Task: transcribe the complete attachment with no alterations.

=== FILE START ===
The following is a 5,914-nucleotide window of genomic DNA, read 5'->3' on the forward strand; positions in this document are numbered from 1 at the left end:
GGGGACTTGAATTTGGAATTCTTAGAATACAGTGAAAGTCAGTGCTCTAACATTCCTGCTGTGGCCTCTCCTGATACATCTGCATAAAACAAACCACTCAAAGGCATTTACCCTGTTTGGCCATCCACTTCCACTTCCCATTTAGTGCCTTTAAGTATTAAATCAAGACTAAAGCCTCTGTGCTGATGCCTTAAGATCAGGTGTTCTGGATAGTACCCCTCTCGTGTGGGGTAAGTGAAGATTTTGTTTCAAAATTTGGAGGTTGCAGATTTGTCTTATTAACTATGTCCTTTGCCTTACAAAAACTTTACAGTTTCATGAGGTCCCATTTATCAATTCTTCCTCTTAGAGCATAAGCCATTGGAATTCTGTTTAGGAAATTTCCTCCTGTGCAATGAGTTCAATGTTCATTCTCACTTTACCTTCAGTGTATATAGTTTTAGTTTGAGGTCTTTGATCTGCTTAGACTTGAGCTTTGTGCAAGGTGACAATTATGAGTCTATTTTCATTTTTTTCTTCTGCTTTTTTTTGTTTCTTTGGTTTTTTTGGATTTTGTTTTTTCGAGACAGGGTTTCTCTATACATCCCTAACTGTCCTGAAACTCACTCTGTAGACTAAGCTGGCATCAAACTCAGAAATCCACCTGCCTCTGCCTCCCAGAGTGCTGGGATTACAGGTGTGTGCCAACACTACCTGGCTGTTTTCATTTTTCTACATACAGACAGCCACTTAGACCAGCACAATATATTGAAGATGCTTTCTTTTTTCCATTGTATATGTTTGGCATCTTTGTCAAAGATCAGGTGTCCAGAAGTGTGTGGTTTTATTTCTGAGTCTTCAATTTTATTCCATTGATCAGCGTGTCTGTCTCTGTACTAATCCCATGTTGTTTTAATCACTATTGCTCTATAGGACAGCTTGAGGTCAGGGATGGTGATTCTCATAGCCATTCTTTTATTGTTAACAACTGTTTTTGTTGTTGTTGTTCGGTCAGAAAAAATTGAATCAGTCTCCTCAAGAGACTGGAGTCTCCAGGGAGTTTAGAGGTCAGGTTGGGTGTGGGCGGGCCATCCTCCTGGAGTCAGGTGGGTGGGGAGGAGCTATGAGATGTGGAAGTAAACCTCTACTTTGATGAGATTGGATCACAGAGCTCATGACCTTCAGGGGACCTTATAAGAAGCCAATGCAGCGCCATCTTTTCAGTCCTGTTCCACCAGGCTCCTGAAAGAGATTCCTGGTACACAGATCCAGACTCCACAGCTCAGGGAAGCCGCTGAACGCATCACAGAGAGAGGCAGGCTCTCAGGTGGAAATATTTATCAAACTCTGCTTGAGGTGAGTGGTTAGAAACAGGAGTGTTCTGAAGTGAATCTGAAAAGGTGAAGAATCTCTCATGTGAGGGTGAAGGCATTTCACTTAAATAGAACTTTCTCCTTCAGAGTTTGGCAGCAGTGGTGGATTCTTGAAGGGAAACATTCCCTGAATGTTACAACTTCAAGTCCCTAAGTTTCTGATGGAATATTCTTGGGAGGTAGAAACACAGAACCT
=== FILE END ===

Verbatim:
The following is a 5,914-nucleotide window of genomic DNA, read 5'->3' on the forward strand; positions in this document are numbered from 1 at the left end:
GGGGACTTGAATTTGGAATTCTTAGAATACAGTGAAAGTCAGTGCTCTAACATTCCTGCTGTGGCCTCTCCTGATACATCTGCATAAAACAAACCACTCAAAGGCATTTACCCTGTTTGGCCATCCACTTCCACTTCCCATTTAGTGCCTTTAAGTATTAAATCAAGACTAAAGCCTCTGTGCTGATGCCTTAAGATCAGGTGTTCTGGATAGTACCCCTCTCGTGTGGGGTAAGTGAAGATTTTGTTTCAAAATTTGGAGGTTGCAGATTTGTCTTATTAACTATGTCCTTTGCCTTACAAAAACTTTACAGTTTCATGAGGTCCCATTTATCAATTCTTCCTCTTAGAGCATAAGCCATTGGAATTCTGTTTAGGAAATTTCCTCCTGTGCAATGAGTTCAATGTTCATTCTCACTTTACCTTCAGTGTATATAGTTTTAGTTTGAGGTCTTTGATCTGCTTAGACTTGAGCTTTGTGCAAGGTGACAATTATGAGTCTATTTTCATTTTTTTCTTCTGCTTTTTTTTGTTTCTTTGGTTTTTTTGGATTTTGTTTTTTCGAGACAGGGTTTCTCTATACATCCCTAACTGTCCTGAAACTCACTCTGTAGACTAAGCTGGCATCAAACTCAGAAATCCACCTGCCTCTGCCTCCCAGAGTGCTGGGATTACAGGTGTGTGCCAACACTACCTGGCTGTTTTCATTTTTCTACATACAGACAGCCACTTAGACCAGCACAATATATTGAAGATGCTTTCTTTTTTCCATTGTATATGTTTGGCATCTTTGTCAAAGATCAGGTGTCCAGAAGTGTGTGGTTTTATTTCTGAGTCTTCAATTTTATTCCATTGATCAGCGTGTCTGTCTCTGTACTAATCCCATGTTGTTTTAATCACTATTGCTCTATAGGACAGCTTGAGGTCAGGGATGGTGATTCTCATAGCCATTCTTTTATTGTTAACAACTGTTTTTGTTGTTGTTGTTCGGTCAGAAAAAATTGAATCAGTCTCCTCAAGAGACTGGAGTCTCCAGGGAGTTTAGAGGTCAGGTTGGGTGTGGGCGGGCCATCCTCCTGGAGTCAGGTGGGTGGGGAGGAGCTATGAGATGTGGAAGTAAACCTCTACTTTGATGAGATTGGATCACAGAGCTCATGACCTTCAGGGGACCTTATAAGAAGCCAATGCAGCGCCATCTTTTCAGTCCTGTTCCACCAGGCTCCTGAAAGAGATTCCTGGTACACAGATCCAGACTCCACAGCTCAGGGAAGCCGCTGAACGCATCACAGAGAGAGGCAGGCTCTCAGGTGGAAATATTTATCAAACTCTGCTTGAGGTGAGTGGTTAGAAACAGGAGTGTTCTGAAGTGAATCTGAAAAGGTGAAGAATCTCTCATGTGAGGGTGAAGGCATTTCACTTAAATAGAACTTTCTCCTTCAGAGTTTGGCAGCAGTGGTGGATTCTTGAAGGGAAACATTCCCTGAATGTTACAACTTCAAGTCCCTAAGTTTCTGATGGAATATTCTTGGGAGGTAGAAACACAGAACCT